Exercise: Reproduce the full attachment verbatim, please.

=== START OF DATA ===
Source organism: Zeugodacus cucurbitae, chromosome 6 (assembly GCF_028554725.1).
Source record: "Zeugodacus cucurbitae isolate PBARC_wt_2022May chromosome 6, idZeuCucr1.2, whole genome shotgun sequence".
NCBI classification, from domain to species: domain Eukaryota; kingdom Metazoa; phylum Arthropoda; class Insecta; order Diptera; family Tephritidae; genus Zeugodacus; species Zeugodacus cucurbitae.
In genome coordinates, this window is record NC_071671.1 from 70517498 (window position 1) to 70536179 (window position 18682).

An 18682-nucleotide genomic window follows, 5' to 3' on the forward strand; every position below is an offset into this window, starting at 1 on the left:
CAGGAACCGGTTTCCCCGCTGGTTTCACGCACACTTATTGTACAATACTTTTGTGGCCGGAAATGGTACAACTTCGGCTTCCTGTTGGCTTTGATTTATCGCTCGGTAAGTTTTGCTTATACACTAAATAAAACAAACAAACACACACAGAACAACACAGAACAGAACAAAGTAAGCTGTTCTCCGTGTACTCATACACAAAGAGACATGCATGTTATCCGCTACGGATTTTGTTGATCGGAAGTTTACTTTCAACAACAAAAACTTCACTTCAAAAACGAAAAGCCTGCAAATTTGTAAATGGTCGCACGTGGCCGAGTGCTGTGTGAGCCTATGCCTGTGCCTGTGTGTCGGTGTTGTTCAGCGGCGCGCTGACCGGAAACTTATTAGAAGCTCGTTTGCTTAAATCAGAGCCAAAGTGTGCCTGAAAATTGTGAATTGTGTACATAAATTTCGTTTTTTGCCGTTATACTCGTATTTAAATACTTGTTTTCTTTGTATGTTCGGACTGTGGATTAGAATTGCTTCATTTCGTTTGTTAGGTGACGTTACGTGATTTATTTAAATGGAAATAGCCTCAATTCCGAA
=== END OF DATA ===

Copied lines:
Source organism: Zeugodacus cucurbitae, chromosome 6 (assembly GCF_028554725.1).
Source record: "Zeugodacus cucurbitae isolate PBARC_wt_2022May chromosome 6, idZeuCucr1.2, whole genome shotgun sequence".
NCBI classification, from domain to species: domain Eukaryota; kingdom Metazoa; phylum Arthropoda; class Insecta; order Diptera; family Tephritidae; genus Zeugodacus; species Zeugodacus cucurbitae.
In genome coordinates, this window is record NC_071671.1 from 70517498 (window position 1) to 70536179 (window position 18682).

An 18682-nucleotide genomic window follows, 5' to 3' on the forward strand; every position below is an offset into this window, starting at 1 on the left:
CAGGAACCGGTTTCCCCGCTGGTTTCACGCACACTTATTGTACAATACTTTTGTGGCCGGAAATGGTACAACTTCGGCTTCCTGTTGGCTTTGATTTATCGCTCGGTAAGTTTTGCTTATACACTAAATAAAACAAACAAACACACACAGAACAACACAGAACAGAACAAAGTAAGCTGTTCTCCGTGTACTCATACACAAAGAGACATGCATGTTATCCGCTACGGATTTTGTTGATCGGAAGTTTACTTTCAACAACAAAAACTTCACTTCAAAAACGAAAAGCCTGCAAATTTGTAAATGGTCGCACGTGGCCGAGTGCTGTGTGAGCCTATGCCTGTGCCTGTGTGTCGGTGTTGTTCAGCGGCGCGCTGACCGGAAACTTATTAGAAGCTCGTTTGCTTAAATCAGAGCCAAAGTGTGCCTGAAAATTGTGAATTGTGTACATAAATTTCGTTTTTTGCCGTTATACTCGTATTTAAATACTTGTTTTCTTTGTATGTTCGGACTGTGGATTAGAATTGCTTCATTTCGTTTGTTAGGTGACGTTACGTGATTTATTTAAATGGAAATAGCCTCAATTCCGAA